“Ever since our first cohort of degree completion students came in 2013, we’ve had a mandate of making sure all students could do this completion, regardless of where they live, their work commitments or whatever else,” says the Music Theatre Degree Completion Program Co-ordinator. “Here, we had three students who lived in Vancouver, two of whom were in acting shows at the time, two of whom had children under the age of three, so it was important that flexibility and accessibility worked for them.”

Saunders was already familiar with Skype from some collaborative work he had done in the past. So was Sheridan Professor Emeritus Ron Cameron-Lewis, who remained involved with the degree completion program after retiring from full-time teaching in 2009. With Cameron-Lewis’ support, Saunders pitched his idea to Visual and Performing Arts Associate Dean MJ Carroll, who immediately endorsed the initiative.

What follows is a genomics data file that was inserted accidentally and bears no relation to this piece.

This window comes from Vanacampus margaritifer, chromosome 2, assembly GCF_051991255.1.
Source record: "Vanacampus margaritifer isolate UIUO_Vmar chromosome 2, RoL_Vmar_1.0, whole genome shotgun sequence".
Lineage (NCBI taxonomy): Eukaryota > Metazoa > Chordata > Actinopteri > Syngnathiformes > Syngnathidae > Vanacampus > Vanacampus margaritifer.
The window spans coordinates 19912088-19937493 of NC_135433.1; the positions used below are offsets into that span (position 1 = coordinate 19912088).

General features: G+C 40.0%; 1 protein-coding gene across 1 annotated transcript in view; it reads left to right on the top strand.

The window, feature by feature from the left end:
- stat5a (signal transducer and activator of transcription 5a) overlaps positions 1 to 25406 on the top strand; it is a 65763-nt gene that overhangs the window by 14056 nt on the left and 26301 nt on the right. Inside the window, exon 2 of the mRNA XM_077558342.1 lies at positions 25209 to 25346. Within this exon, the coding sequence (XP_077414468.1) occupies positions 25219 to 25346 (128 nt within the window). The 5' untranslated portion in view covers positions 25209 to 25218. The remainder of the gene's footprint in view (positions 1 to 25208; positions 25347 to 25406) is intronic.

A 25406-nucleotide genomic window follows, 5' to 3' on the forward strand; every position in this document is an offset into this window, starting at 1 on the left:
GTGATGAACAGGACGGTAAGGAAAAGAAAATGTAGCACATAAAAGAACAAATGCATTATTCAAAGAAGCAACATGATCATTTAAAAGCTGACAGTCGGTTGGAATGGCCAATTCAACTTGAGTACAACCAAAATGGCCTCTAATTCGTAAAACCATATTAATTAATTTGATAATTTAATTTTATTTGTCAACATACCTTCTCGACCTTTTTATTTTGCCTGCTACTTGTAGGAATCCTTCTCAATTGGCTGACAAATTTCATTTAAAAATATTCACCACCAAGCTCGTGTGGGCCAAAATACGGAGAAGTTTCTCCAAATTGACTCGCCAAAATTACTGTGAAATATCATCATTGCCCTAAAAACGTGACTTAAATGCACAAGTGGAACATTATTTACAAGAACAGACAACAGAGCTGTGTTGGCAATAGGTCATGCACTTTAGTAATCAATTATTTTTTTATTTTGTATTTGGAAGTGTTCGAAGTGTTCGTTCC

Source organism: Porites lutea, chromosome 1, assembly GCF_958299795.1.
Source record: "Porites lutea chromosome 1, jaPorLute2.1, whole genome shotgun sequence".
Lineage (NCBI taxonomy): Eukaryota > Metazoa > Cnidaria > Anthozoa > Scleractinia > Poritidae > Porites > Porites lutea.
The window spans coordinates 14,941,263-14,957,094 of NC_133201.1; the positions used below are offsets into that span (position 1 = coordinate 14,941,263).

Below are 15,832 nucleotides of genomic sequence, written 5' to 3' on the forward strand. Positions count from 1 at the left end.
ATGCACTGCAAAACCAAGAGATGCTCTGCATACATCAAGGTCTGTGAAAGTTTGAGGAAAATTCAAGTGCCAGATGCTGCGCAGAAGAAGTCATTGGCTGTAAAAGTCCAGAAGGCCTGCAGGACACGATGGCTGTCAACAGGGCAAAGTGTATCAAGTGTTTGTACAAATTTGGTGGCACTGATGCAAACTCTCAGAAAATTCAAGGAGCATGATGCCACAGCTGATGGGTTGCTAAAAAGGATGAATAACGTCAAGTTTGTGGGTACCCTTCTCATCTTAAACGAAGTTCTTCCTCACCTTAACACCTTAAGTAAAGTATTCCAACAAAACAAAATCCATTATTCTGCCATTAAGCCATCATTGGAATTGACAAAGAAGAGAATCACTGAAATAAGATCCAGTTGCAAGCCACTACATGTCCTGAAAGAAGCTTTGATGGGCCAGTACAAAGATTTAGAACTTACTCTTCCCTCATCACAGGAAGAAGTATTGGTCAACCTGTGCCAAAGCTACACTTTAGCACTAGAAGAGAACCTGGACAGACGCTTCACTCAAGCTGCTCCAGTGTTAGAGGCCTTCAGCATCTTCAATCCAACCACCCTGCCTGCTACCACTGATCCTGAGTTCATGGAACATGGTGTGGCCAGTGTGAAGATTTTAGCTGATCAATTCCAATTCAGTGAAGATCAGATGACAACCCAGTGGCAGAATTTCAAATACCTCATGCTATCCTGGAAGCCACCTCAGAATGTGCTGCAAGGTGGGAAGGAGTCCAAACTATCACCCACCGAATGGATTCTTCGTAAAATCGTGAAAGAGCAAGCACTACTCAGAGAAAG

“I thought it was a great idea. It really fits with the Strategic Plan that Sheridan is embracing and rolling out, dealing so closely with this idea of creativity and about thinking outside the box in terms of delivery,” Carroll says. “Jason and Ron showed real leadership around doing something we’d never really done before and taking a risk around that. Plus, it seemed to me that the students really liked the idea. When you have all stakeholders really embracing something, it makes sense to try it.”

Recording required a creative approach

Once Hachey, Roth and Sandoval completed their core and breadth courses online, they began to work on their capstone through Skype meetings with Saunders and Cameron-Lewis. Using a monologue provided by one of Cameron-Lewis’ former drama students about a theatre that came to life, the group converted it into a podcast structure that featured a narrator and two characters. Saunders then recorded the dialogue through live conversation on Skype.